From left: The moderator, Dr Esther Ofei-Aboagye, with the members of panel, Nathaniel Otoo, Professor Richard Adanu, Dr Chris Atim and Akua Kwateng Addo
Panelists at a universal healthcare (UHC) forum in Accra have called on government to invest in the efficient running of primary healthcare (PHC) services in the country.
According to the panelists, the enhancement of PHC through adequate investment and policy implementation is the pathway to achieving universal health coverage (UHC) in Ghana.
They were of the view that a strong PHC system to deliver essential health services, including preventive, palliative and curative care, would greatly improve the health outcomes for all Ghanaians.
Themed ‘Health For All- Primary Healthcare As A Pathway To Universal Health Coverage’, the forum was organised by Alliance for Reproductive Health Rights (ARHR) and moderated by Dr Esther Ofei-Aboagye, Vice Chairperson of the National Development Planning Commission (NDPC).
It had stakeholder representatives from members of the ARHR network, the School of Public Health, University of Ghana, the African Health Economics and Policy Association, the National Health Insurance Authority, the Ghana Health Service and donor partners in attendance.
Speaking at the opening of the forum, Vicky T. Okine, Executive Director of ARHR, explained that improving the quality of healthcare services leading to better healthcare outcomes remain a critical component of the Sustainable Development Goals (SDG).
“Several ailments could be prevented if core interventions offered by PHC system- education on personal hygiene, improved nutrition, vaccination services, adequate clean water, family planning and treatment of common ailments and injuries are adequately improved,” she said.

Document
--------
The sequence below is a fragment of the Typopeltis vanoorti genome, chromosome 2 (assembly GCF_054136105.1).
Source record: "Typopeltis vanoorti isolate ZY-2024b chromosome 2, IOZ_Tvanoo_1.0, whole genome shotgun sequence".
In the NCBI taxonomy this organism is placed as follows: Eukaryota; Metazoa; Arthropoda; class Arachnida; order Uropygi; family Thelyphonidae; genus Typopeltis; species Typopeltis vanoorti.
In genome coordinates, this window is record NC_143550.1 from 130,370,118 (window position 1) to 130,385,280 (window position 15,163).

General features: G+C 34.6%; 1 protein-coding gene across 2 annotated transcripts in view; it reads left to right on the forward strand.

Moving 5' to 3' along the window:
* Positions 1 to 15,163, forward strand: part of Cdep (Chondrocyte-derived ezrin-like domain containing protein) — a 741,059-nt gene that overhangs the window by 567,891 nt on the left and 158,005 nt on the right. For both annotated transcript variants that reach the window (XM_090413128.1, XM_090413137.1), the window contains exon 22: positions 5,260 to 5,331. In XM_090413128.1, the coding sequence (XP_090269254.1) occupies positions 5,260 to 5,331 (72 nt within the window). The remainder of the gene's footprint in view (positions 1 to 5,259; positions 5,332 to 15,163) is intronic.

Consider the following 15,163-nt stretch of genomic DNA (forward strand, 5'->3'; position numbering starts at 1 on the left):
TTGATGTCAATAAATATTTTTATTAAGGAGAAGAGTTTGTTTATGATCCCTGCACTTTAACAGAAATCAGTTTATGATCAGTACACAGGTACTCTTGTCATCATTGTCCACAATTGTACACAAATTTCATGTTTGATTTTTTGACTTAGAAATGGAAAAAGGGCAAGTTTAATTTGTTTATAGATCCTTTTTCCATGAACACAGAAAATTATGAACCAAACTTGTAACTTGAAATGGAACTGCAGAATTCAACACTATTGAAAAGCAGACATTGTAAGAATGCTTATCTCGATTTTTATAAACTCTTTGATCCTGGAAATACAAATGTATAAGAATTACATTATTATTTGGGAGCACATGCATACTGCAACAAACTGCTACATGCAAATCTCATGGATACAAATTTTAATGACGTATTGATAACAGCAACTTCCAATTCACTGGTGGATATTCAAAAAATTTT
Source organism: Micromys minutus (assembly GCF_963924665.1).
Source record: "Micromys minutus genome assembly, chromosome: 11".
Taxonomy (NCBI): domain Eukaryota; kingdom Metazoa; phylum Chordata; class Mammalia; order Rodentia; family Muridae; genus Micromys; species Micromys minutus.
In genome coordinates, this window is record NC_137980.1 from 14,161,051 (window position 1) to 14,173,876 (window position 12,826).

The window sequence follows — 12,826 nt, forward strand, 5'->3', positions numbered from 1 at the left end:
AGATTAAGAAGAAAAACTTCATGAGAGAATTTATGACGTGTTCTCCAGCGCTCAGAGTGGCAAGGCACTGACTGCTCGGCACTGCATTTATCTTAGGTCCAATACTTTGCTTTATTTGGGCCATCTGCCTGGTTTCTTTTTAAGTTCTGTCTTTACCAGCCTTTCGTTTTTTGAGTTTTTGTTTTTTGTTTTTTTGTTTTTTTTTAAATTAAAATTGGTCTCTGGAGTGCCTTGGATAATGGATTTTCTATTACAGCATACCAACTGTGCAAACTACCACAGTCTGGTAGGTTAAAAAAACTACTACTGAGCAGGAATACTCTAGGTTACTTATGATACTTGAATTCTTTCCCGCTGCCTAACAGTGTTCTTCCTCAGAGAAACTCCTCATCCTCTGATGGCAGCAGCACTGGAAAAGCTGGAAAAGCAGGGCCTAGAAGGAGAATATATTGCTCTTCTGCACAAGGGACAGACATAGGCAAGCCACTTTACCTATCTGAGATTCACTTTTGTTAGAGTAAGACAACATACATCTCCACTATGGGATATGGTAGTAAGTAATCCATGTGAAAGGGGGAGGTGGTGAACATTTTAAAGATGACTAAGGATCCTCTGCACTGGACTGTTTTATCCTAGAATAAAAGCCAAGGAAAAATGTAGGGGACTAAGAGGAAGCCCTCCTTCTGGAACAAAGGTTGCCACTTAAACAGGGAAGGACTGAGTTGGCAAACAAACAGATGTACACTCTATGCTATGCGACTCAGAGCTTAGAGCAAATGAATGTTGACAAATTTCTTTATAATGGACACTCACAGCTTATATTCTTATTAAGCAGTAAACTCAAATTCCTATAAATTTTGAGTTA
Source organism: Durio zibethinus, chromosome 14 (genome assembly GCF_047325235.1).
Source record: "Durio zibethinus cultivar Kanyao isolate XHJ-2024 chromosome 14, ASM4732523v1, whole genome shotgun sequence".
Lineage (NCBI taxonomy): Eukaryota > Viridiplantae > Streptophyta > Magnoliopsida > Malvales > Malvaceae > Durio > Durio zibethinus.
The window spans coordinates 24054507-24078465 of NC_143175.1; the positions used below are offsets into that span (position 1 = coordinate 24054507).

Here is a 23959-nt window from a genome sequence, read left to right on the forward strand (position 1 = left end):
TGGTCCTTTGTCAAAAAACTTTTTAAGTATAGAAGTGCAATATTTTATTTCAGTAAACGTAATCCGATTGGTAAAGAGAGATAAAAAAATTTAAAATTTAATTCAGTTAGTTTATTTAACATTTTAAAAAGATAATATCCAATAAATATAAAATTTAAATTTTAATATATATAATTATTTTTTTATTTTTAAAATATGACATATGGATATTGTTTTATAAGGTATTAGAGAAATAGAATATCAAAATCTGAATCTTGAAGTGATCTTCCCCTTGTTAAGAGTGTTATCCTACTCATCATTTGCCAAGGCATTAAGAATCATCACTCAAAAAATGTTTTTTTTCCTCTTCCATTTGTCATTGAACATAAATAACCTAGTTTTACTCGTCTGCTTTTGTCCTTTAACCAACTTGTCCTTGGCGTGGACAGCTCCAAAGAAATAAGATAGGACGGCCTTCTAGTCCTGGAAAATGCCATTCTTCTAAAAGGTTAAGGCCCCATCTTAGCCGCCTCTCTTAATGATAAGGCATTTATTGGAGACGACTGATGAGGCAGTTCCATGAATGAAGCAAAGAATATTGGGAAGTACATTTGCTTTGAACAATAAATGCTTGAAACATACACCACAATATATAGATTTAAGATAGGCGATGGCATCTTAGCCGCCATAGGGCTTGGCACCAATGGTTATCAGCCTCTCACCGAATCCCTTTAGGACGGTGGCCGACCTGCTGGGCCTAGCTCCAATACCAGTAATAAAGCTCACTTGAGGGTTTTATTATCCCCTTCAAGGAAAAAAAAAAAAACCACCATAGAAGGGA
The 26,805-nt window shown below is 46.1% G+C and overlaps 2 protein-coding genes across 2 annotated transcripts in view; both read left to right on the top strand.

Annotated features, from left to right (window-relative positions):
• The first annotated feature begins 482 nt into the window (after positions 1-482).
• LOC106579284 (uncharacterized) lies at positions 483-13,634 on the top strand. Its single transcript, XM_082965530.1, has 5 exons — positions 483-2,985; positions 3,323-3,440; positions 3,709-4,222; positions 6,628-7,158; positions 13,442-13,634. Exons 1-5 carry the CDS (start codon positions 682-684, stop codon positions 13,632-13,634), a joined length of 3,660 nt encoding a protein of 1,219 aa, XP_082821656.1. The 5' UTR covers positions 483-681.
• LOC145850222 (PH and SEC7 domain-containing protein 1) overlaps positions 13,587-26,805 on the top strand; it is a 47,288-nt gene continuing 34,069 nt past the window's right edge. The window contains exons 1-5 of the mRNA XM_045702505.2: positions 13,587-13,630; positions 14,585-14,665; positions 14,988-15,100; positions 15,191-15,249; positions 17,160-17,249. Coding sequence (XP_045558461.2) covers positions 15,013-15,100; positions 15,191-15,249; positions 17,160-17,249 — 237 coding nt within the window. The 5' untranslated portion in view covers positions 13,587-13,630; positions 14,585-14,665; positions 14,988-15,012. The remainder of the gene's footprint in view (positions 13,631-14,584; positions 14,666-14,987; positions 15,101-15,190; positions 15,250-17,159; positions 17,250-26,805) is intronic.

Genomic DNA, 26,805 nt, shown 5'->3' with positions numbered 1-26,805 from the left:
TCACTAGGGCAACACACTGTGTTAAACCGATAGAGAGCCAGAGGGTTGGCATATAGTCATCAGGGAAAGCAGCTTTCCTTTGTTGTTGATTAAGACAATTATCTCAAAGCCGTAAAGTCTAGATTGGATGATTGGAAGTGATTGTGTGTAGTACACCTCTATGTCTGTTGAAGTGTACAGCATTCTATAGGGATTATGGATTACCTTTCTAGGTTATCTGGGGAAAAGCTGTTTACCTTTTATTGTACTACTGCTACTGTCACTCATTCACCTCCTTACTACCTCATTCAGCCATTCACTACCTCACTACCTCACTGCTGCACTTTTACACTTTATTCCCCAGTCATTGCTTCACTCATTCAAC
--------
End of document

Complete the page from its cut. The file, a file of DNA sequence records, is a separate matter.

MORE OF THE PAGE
Dr Gloria Quansah Asare, Deputy Director General of the Ghana Health Service (GHS), expressed the need for the GHS and its agencies to work collectively to strengthen and improve Ghana’s primary healthcare system.
“It goes without saying that about 90 percent of a community’s health needs can be met by a well-functioning primary healthcare system,” she said.
The Dean of the School of Public Health, Professor Richard Adanu, in his panel submission, acknowledged that the country has gone far with UHC, with about close to a half of the population accessing healthcare at the primary level with the NHIS.
He, however, disclosed the lack of coordination in the health system and policies, and advocated a process that would lead to consistency in the health system.
The Executive Director of the African Health Economics & Policy Association, Dr Chris Atim, in his remarks as a panelist highlighted the gap in policy coordination in the health sector.
He also called for streamlining of the policies for consistency in the implementation of primary healthcare services in the country.
Nathaniel Otoo, Chief Executive of the NHIA and a member of panel, called for the strengthening of healthcare financing for sustainable system.
He said financing healthcare in the country has been imperfect considering the issues regarding release of funds for the sector.
The Director of Health, Population and Nutrition Office, USAID, Akua Kwateng Addo, stated that accountability in the sector was paramount to its sustainability, emphasizing the need to make people in charge responsible for their actions, especially when it comes to dealing with critical issues like healthcare.
By Jamila Akweley Okertchiri